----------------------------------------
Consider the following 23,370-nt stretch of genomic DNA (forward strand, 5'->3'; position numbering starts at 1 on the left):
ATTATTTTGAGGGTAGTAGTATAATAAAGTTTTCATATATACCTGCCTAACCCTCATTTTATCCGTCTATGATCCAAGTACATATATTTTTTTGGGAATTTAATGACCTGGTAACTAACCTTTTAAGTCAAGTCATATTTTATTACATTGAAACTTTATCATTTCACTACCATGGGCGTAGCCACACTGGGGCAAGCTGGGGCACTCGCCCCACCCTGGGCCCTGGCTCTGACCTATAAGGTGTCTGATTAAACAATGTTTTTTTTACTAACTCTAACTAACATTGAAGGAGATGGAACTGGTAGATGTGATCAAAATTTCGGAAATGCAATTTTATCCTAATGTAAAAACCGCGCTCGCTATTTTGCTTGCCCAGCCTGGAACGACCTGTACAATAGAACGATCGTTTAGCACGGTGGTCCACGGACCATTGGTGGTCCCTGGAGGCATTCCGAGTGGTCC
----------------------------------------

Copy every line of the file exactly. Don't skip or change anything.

Consider the following 23,370-nt stretch of genomic DNA (forward strand, 5'->3'; position numbering starts at 1 on the left):
ATTATTTTGAGGGTAGTAGTATAATAAAGTTTTCATATATACCTGCCTAACCCTCATTTTATCCGTCTATGATCCAAGTACATATATTTTTTTGGGAATTTAATGACCTGGTAACTAACCTTTTAAGTCAAGTCATATTTTATTACATTGAAACTTTATCATTTCACTACCATGGGCGTAGCCACACTGGGGCAAGCTGGGGCACTCGCCCCACCCTGGGCCCTGGCTCTGACCTATAAGGTGTCTGATTAAACAATGTTTTTTTTACTAACTCTAACTAACATTGAAGGAGATGGAACTGGTAGATGTGATCAAAATTTCGGAAATGCAATTTTATCCTAATGTAAAAACCGCGCTCGCTATTTTGCTTGCCCAGCCTGGAACGACCTGTACAATAGAACGATCGTTTAGCACGGTGGTCCACGGACCATTGGTGGTCCCTGGAGGCATTCCGAGTGGTCC